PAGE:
Reimagining literary (anti)heroes

Impressive gender-bending illustrations of literary heroes by uvkitsune. Bright colours, simple shapes, hip looks – finger-drawn in a mobile app!

Have you ever read a book and felt like you could absolutely identify yourself with one of the characters, only to be later reminded that you shouldn’t have, because, perhaps, you are a girl and the person is a boy, or vice versa? Gender is a drag, yet the society keeps on cherishing the gender role matrix like the holy grail. If you’re this, you can’t do this – but what if we flipped it all around?

uvkitsune, hailing from the Czech Republic, reimagined her favourite literary (anti)heroes. The neat drawings, made of smooth lines and bold colours, drawn by uvkitsune’s finger in an Android app, are hiding complex character traits of the individuals from the books precious to her, as well as presenting a poignant comment on the lack of representation in the mainstream culture.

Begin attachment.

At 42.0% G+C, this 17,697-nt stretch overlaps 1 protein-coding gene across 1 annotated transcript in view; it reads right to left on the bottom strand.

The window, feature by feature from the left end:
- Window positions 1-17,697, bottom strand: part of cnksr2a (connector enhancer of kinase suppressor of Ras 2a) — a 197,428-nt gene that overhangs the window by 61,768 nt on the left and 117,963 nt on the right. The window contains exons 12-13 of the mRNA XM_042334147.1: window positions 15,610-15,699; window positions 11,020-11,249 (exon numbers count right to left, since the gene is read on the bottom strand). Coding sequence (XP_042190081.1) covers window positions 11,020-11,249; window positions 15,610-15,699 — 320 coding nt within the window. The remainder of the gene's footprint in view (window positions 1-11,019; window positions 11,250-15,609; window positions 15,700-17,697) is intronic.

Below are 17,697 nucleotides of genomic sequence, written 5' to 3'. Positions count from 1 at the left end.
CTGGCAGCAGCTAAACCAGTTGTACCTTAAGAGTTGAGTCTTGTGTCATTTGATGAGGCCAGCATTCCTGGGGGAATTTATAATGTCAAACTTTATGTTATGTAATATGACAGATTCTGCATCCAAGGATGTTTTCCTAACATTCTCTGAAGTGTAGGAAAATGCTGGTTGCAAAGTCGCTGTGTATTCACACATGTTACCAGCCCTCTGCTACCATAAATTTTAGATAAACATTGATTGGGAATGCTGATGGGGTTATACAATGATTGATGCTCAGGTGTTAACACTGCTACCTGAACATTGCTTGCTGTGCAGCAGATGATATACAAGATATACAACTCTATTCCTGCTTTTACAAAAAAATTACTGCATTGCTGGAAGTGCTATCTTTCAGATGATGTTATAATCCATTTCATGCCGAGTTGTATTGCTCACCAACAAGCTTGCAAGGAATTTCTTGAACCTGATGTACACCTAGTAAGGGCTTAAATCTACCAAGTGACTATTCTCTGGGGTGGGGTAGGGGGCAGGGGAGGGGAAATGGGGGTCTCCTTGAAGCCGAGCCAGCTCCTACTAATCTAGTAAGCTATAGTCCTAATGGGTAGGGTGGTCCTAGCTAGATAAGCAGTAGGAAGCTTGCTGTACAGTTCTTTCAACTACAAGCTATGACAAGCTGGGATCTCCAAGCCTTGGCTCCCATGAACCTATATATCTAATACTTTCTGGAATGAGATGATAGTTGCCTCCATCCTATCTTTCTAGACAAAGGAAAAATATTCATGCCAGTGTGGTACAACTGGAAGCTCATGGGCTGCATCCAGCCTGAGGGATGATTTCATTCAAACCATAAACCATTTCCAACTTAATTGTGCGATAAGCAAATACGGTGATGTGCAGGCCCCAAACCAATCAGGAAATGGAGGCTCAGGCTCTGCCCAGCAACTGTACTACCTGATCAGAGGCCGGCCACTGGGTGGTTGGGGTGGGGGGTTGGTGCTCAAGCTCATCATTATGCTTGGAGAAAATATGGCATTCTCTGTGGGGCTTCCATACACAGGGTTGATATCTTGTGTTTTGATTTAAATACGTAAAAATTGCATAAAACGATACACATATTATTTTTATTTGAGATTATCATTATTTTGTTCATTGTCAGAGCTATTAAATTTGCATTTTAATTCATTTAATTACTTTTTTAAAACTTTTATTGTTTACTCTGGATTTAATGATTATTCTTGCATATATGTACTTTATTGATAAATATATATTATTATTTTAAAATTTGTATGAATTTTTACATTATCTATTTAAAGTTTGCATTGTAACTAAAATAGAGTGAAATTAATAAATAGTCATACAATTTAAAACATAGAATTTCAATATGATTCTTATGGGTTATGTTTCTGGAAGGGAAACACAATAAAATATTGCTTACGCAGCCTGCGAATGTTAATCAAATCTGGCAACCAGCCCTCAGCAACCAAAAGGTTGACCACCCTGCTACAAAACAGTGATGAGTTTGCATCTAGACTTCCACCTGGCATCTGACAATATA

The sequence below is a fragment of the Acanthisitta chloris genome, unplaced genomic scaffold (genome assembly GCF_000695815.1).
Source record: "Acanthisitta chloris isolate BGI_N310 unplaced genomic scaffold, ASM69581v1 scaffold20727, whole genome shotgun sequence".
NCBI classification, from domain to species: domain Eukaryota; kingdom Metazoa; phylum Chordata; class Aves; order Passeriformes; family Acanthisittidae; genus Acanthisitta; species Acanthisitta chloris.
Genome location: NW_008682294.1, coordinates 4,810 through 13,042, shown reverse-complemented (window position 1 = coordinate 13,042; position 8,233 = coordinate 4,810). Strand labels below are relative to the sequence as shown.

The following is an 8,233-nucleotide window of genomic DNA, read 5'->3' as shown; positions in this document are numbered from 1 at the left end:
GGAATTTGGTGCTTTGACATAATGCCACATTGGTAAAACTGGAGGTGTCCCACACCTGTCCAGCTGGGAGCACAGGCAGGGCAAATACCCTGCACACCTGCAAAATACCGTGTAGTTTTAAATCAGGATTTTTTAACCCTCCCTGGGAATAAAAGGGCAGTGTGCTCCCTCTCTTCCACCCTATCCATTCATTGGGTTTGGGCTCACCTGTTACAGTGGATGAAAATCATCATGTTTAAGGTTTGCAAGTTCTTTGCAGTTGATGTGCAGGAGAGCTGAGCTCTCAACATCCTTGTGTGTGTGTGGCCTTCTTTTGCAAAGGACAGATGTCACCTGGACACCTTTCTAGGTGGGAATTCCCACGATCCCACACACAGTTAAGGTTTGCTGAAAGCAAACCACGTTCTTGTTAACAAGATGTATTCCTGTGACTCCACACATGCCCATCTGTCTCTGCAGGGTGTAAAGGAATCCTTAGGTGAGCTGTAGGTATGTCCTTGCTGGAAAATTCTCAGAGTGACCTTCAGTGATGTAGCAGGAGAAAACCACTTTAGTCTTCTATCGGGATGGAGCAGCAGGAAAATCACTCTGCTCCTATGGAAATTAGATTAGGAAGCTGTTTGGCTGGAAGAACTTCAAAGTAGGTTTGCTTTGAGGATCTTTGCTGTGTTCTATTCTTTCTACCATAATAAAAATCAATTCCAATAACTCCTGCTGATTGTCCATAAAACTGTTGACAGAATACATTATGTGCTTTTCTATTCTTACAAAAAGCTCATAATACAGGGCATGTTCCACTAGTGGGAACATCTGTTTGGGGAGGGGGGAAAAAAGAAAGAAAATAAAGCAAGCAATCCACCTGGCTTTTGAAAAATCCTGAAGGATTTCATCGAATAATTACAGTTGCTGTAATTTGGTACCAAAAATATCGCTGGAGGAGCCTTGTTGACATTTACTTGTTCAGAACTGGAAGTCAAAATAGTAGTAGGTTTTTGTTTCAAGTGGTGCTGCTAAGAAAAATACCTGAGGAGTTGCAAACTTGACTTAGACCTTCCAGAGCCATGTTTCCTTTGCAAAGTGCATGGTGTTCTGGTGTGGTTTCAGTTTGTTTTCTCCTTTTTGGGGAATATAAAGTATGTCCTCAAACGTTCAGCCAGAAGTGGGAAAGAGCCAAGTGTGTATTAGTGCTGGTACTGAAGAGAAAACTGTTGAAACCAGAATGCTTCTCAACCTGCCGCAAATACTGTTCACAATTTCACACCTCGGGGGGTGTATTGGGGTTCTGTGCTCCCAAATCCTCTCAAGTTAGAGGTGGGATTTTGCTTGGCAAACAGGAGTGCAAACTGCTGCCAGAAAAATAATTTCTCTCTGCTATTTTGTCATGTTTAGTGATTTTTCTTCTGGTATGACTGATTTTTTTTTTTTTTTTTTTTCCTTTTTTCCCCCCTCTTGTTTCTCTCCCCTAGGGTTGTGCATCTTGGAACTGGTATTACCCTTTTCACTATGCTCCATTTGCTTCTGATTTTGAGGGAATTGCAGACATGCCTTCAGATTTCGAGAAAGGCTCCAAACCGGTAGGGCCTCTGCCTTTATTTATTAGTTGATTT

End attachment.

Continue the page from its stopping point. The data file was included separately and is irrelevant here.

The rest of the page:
“I’m that type of a passionate, almost fatalist literature consumer. I have a number of books which resonate deeply within me and have almost become a part of my psyche. That’s why I was so pissed off that one time in high school when I discussed The Catcher in the Rye with this guy; and he expressed his strong feelings of identification with Holden Caulfield and I was like ‘Yeah! I know, right?’ and he just looked at me with this sort of how-would-you-know-you’re-a-girl look. That got me thinking: Would a “girl Holden” be different, then? One thing’s for sure – no, not even literary characters are defined by their gender.”

Alex from A Clockwork Orange by Anthony Burgess

Holden Caulfield from The Catcher in the Rye by J. D. Salinger

Jean des Esseintes from A rebours by Joris-Karl Huysmans

Tsukuru Tazaki from Colorless Tsukuru Tazaki and His Years of Pilgrimage

by Haruki Murakami

Josef K. from The Trial by Franz Kafka

uvkitsune – Portfolio, Instagram
Text + Edit: Anna Wim